Moreover, the NRC’s chairman...


The OP can't count things like this

Utility regulators asleep at the switch

There is a reason for all of the bluster in North Carolina over the ouster of Bill Johnson as CEO of newly combined Duke Energy and Progress Energy. The regulators are embarrassed for failing to do their job and properly examine the deal. In North Carolina, utility regulators did not even ask about the shuttered Crystal River nuclear power plant. In Florida, they asked but failed to move aggressively and had even less authority to review the merger. If regulators didn't see this coming, they have only themselves to blame.

Former Duke CEO James Rogers replaced Johnson, the former Progress Energy CEO, as head of the combined company. Rogers told the North Carolina Utilities Commission on Tuesday that the board of directors forced Johnson's resignation hours after the merger closed due to "an accumulation of concerns and observations" that began surfacing earlier this year. Among the major issues: the extent of problems at the troubled Crystal River nuclear plant. The facility was shut down in 2009 for repairs, but it remains shuttered after Progress Energy's failed attempt to repair it without hiring an outside firm.

Yet in the days leading up to the merger's completion July 2, the North Carolina commission refused to examine the Crystal River issue despite requests from watchdog groups. North Carolina Attorney General Roy Cooper, who launched his own investigation last week, claimed, "We need to get the bottom of this to make sure we protect consumers." It seems a little late for the cavalry .

For months, Progress Energy customers have been begging the Florida Public Service Commission to take a harder look at the botched repair job in Crystal River and whether it should just be shut down. (The PSC will hear a status report next month.) The PSC also has been unwilling to re-examine its approval of an advanced nuclear fee paid by 1.6 million Florida customers for a proposed Levy County nuclear plant that has more than quadrupled in cost since it was first announced six years ago.

Also absent: the Republican-led Florida Legislature...


Good review of where the coal/nuclear (centralized thermal system) has left us.

First a couple of basic facts of life: Whether you like it or not, coal and nuclear are two sides of the same economic coin and since we live in a world of market systems this means that promoting nuclear is exactly the wrong thing to do if you want to shut down coal plants. The economics of nuclear plants drive consumption rather than promoting efficiency and conservation - which means they expand energy markets and that keeps coal plants operating.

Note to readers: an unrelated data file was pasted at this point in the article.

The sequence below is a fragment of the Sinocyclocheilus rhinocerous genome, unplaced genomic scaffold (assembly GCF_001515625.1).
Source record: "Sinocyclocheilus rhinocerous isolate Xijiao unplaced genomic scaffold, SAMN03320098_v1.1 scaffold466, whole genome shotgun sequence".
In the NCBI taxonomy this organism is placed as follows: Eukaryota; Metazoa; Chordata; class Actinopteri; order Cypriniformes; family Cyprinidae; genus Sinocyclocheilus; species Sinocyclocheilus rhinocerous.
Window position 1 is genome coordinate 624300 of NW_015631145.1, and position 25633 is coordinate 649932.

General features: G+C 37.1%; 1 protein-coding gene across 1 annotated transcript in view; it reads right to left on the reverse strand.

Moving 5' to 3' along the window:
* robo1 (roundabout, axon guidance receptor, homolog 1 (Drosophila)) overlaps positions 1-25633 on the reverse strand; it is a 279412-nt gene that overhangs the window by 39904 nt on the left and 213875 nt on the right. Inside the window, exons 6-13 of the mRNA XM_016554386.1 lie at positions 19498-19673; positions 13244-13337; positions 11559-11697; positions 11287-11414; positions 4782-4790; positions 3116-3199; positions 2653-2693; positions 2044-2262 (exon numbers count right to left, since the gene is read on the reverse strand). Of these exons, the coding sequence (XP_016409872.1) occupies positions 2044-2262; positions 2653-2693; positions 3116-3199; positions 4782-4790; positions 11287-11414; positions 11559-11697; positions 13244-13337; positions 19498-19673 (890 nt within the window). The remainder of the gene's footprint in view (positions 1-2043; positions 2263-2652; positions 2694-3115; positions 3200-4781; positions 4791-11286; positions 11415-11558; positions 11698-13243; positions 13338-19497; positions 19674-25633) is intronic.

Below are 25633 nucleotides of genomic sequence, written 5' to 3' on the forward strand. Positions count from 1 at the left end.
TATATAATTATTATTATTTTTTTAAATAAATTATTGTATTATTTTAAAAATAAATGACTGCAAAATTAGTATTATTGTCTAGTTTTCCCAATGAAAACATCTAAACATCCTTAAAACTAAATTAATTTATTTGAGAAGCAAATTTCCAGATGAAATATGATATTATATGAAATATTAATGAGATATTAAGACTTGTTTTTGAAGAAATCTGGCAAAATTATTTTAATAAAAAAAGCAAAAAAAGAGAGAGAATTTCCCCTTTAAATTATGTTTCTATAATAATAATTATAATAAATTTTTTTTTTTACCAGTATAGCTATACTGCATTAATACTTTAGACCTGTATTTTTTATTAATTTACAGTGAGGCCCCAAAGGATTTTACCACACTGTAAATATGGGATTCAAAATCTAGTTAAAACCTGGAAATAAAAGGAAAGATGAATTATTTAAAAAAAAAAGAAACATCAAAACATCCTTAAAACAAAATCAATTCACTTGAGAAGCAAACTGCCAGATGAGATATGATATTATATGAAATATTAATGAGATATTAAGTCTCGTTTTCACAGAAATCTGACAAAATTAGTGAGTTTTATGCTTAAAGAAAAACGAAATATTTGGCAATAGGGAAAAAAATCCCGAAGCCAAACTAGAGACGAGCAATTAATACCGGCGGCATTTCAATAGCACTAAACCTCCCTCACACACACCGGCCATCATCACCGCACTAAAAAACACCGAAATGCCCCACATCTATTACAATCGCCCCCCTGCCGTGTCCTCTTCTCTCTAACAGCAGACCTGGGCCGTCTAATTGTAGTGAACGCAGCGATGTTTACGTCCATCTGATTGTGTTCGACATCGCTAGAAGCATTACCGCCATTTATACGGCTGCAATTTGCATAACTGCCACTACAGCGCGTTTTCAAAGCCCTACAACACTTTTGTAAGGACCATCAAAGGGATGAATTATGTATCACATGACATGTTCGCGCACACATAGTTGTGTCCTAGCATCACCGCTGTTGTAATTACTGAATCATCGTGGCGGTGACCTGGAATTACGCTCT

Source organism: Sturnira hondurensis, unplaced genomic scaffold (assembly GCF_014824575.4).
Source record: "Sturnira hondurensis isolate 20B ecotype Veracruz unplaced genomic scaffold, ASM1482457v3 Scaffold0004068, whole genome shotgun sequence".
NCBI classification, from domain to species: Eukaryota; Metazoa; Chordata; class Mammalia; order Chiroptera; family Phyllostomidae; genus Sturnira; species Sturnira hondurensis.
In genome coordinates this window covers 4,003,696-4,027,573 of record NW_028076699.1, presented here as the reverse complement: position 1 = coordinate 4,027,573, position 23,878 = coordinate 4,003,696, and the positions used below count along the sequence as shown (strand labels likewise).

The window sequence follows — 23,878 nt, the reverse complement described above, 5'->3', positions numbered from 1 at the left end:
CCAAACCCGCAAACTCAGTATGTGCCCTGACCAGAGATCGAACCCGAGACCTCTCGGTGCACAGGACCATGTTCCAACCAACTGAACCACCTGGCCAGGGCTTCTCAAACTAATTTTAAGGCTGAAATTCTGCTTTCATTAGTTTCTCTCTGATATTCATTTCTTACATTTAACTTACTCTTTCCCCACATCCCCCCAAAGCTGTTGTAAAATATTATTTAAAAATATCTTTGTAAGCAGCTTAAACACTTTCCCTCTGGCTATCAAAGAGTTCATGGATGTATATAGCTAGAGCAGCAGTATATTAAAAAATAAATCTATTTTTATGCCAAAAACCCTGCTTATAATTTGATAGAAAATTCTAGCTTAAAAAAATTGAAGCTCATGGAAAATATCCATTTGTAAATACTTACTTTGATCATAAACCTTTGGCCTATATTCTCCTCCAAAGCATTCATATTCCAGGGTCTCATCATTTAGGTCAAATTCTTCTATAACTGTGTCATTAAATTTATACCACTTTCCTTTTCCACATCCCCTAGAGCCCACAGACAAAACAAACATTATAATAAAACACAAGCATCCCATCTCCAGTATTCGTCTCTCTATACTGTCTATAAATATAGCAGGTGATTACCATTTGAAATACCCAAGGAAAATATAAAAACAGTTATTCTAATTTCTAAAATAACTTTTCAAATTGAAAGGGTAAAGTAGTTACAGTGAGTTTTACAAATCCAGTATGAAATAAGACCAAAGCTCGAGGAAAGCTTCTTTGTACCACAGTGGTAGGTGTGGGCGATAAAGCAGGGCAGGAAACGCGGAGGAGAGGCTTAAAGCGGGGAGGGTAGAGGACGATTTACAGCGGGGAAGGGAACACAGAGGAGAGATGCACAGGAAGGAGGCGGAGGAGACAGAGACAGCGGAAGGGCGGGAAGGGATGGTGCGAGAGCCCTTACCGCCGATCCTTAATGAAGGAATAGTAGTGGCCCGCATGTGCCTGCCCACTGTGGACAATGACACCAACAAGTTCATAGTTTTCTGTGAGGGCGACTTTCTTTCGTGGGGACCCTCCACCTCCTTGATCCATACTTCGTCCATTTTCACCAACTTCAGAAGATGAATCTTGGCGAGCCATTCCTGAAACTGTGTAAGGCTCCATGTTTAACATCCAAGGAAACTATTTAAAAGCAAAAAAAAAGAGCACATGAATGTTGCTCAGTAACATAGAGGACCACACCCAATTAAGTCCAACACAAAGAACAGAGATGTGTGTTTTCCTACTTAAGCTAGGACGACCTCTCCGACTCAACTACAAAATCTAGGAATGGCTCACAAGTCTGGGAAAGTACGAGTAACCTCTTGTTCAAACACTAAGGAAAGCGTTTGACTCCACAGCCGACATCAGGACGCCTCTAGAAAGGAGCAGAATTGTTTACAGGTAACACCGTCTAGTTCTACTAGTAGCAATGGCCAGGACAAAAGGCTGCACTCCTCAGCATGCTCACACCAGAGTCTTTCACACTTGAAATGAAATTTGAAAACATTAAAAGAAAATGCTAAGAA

Renewables, on the other hand, change the economic rewards of the energy delivery system in a way that works to shut down large scale thermal.

It is good to remember that it was Dick Cheney and that pushed for an extremely active public relations effort from the nuclear industry about climate change. (And we all know how worried he and Shrub were about the problem.) Any time climate change is brought up and renewables are shown to be the answer for cost, safety, and sustainability reasons, the nuclear acolytes show up with their fangs dripping falsehoods and misinformation just like the pack of starving attack dogs Dick Cheney designed them to be.

We'd be much further along in response to climate change if the nuclear pushers would end their economically rationalized alliance with coal.

(UK) This government's energy policies are a timebomb

Barry Gardiner MP is special envoy for climate change and the environment to the leader of the opposition

This government's energy policies are a timebomb
When the energy crisis comes around 2018, remember George Osborne and co, and how they misread the markets

Sometime in 2018 or shortly thereafter, the UK will experience a crisis. Electricity supply will not be enough to meet demand. When this happens, people will look back to 2012 and the disastrous policy decisions taken by the UK.